Gary Davies is still pinching himself. His childhood dream to work for BBC Radio not only came true, but it teed up a 40 year career in music. That career has now come full circle – after a dramatic audience response to him deputising recently – as he returns to take the helm of the BBC Radio 2 Sounds of the 80s Show in May. It has been 23 years since he left his Radio 1 show, but the passion and knowledge remain undimmed.
The perfect choice to host Sounds of the 80s in 2018, Davies’ star was at its peak in those heady days when he discovered and championed many of the acts that he will now play out on the show. He was one of the first to offer mainstream support to the likes of U2, Chris Rea, Deacon Blue, Tears For Fears and Simple Minds. Gary Davies and his show in some ways defined the sounds of the 80s as he constantly sought out new music. As well as playing the huge hits, he also found space for more unusual acts; such as discovering the Gypsy Kings whilst on holiday in Ibiza and demanding they got airtime.
Beginning his career at Piccadilly Radio in Manchester, Davies’ reputation bloomed and he got his big break at Radio 1 in 1982. He started on a late-night weekend show but before long had taken over the lunchtime show, which he called The Bit In The Middle. There was plenty of freedom around the playlist and he was in his element in those high octane, innovative years seeking out the brightest and best music for his audience. His popularity surged and he was soon gigging most nights of the week across the country on top of his presenting duties. As well as being heard daily on the nation’s radios, he was a regular presenter on the iconic Top of the Pops, hosting the TV show more often than any other DJ in the 80s. A true household name, his ‘Woo Gary Davies’ jingle was known universally and his self-coined catchphrase, “Young, Free and Single”, captured his carefree and easy rapport with the audience, the stars and the music.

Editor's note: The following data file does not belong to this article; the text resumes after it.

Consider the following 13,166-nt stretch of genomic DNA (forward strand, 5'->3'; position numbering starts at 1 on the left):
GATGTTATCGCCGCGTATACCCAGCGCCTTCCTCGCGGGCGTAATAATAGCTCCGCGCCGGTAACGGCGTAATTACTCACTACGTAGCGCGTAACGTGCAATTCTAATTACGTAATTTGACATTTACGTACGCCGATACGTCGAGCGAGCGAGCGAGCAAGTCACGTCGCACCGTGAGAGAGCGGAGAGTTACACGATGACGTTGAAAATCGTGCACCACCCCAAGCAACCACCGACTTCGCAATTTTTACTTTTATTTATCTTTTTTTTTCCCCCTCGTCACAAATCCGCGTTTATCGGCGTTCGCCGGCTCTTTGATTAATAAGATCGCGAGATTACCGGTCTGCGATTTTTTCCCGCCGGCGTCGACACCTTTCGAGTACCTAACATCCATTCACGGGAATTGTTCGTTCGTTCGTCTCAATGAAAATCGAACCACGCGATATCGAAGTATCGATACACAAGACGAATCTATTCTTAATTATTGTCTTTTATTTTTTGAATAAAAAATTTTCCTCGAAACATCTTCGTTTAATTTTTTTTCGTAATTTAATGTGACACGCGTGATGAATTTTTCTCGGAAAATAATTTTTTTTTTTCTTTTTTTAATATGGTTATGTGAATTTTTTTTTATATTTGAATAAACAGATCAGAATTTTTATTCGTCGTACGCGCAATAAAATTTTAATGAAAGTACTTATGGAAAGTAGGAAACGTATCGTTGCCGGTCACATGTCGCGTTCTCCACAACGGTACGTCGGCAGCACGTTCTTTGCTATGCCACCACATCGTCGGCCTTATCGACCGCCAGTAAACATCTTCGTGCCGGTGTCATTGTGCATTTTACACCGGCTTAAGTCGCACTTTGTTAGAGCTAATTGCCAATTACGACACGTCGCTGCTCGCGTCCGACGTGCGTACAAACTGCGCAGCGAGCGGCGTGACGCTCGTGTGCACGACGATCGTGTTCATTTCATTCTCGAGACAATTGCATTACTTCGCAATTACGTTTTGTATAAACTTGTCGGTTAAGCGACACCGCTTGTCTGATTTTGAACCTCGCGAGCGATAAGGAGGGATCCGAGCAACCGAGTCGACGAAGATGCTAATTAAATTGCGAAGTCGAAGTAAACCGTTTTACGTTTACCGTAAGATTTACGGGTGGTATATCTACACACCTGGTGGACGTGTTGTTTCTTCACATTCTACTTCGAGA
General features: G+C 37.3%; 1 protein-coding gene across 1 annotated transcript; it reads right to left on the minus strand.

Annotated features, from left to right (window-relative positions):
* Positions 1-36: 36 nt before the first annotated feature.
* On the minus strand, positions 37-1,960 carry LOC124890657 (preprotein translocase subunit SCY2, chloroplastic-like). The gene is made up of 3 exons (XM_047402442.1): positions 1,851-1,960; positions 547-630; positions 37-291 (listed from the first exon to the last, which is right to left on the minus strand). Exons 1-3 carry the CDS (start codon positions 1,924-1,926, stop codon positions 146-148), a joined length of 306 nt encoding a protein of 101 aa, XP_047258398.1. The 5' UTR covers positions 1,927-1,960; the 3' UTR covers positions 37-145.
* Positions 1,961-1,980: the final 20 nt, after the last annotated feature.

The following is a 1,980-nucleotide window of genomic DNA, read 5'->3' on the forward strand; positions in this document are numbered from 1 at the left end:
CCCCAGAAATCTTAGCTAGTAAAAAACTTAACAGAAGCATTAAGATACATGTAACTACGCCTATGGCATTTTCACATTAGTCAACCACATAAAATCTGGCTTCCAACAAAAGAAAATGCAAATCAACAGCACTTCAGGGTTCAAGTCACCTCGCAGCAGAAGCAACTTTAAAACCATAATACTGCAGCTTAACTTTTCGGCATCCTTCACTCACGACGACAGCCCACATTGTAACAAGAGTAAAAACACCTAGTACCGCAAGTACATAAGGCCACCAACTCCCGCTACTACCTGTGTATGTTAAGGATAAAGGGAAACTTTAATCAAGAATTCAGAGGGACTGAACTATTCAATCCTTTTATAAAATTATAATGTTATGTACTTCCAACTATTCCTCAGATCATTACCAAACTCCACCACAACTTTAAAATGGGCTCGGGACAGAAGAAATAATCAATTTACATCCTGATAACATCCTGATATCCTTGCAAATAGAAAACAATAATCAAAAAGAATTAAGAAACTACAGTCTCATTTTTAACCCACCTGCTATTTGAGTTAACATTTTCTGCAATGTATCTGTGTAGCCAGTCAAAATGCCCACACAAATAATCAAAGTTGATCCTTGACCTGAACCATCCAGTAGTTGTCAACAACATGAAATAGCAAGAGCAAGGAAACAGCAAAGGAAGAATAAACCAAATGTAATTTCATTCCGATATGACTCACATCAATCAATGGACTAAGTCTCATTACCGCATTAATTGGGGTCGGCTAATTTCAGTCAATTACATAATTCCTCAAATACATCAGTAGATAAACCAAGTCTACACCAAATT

Davies cannot wait to get back out to the nation, not only through hosting Sounds of the 80s on Radio 2, but also by once again taking his own DJ sets to the public, just like he did before. There’s a real love for the decade’s music and for him it’s truly personal. “The 80s were the most memorable days of my life. I helped pioneer many 80s records and have a huge love and knowledge, not just of the hits but also the more esoteric, the best album tracks and stuff people won’t expect. That’s what I’m going to deliver”.
By 1992, Davies had moved to weekend breakfast, but changes were afoot and the following year his time at Radio 1 was over. He moved to Virgin Radio for six successful years whilst starting his own firm Good Groove which specialised in what he always did best: finding great undiscovered new music and connecting the public with it. He discovered Corinne Bailey Rae and many more successful songwriters.
Good Groove continues to be a success, but in 2017 everything changed.
A guest appearance on Simon Mayo’s show, led to slots depping for Sarah Cox on Sounds of the 80s and then for Steve Wright it showed that whatever Davies might have thought, the public had not forgotten him. Not only that but Davies’ own love of radio had been reignited, he had the radio bug again. In February 2018, when Radio 2’s schedule reshuffle was announced, he was delighted to come back home to the BBC and take charge